Frederick Carder Steuben Verre de Soie flower bowl shape No. 2775
This wonderful Verre de Soie vase has pinched sides presumable to display flowers, it has a rich iridescent finish with incredible iridescent hues of blues, violets, purple, etc.
This Carder design was a popular design, done in several different colors.
A similar example can be seen in the Thomas P. Dimitroff Steuben book.
Excellent antique condition, without chips, cracks, etc.
Maker: Frederick Carder Steuben Glass
Color: Verre de Soie
Size: 8.25 in dia.
Frederick Carder, a gifted English designer, managed Steuben Glass Works from its founding in 1903 until 1932. At the age of 14, Carder left school and joined his family's pottery business in Brierley Hill, England. He studied chemistry and technology in night school. In 1879, he became fascinated with glass making after visiting the studio of John Northwood, where he saw Northwood's cameo glass replica of the Portland Vase, the most famous piece of ancient Roman cameo glass. One year later, on Northwood's recommendation, Carder went to work as a designer at Stevens & Williams, a large English glass making company. There, as Northwood's chief assistant, he experimented with glass colors and designs.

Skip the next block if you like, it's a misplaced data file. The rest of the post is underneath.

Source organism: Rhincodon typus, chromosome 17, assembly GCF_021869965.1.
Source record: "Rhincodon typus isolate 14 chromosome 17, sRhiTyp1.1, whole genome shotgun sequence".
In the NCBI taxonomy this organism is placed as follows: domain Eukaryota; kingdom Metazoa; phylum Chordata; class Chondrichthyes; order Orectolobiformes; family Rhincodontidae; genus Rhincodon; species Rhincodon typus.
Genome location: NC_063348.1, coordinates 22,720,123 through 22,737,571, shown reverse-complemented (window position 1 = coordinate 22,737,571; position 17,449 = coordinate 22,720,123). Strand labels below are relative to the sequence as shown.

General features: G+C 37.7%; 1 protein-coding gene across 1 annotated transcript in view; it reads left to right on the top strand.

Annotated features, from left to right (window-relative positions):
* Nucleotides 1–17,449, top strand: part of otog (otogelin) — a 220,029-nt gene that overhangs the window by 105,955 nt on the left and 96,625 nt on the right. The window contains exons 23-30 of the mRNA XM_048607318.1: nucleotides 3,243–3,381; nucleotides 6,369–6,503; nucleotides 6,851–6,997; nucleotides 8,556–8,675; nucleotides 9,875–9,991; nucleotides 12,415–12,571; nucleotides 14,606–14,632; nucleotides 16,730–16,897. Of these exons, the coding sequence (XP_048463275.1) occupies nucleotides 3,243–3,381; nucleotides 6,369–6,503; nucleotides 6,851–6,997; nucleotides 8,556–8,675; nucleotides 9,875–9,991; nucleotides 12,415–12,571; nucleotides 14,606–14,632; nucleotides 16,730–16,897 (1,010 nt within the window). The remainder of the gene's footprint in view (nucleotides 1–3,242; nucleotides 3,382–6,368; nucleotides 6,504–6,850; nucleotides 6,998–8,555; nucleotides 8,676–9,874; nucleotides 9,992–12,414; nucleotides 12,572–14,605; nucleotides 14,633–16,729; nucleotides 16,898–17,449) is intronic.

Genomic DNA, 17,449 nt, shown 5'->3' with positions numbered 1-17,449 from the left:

Carder moved to Corning in 1903 at the invitation of Thomas G. Hawkes, owner of Steuben. For the next 30 years, Carder had a free hand in designing that firm's products and developing new colors and techniques. In 1932, when Steuben's new president decided to concentrate on colorless glass, Carder left Steuben to become design director of Corning Glass Works. There he oversaw such large-scale projects as the making of cast panels for Rockefeller Center in New York City. As an octogenarian, he created smaller cast glass sculptures and other one-of-a-kind pieces. Carder's glass making career ended in 1959, when, at the age of 96, he finally closed his studio and "retired."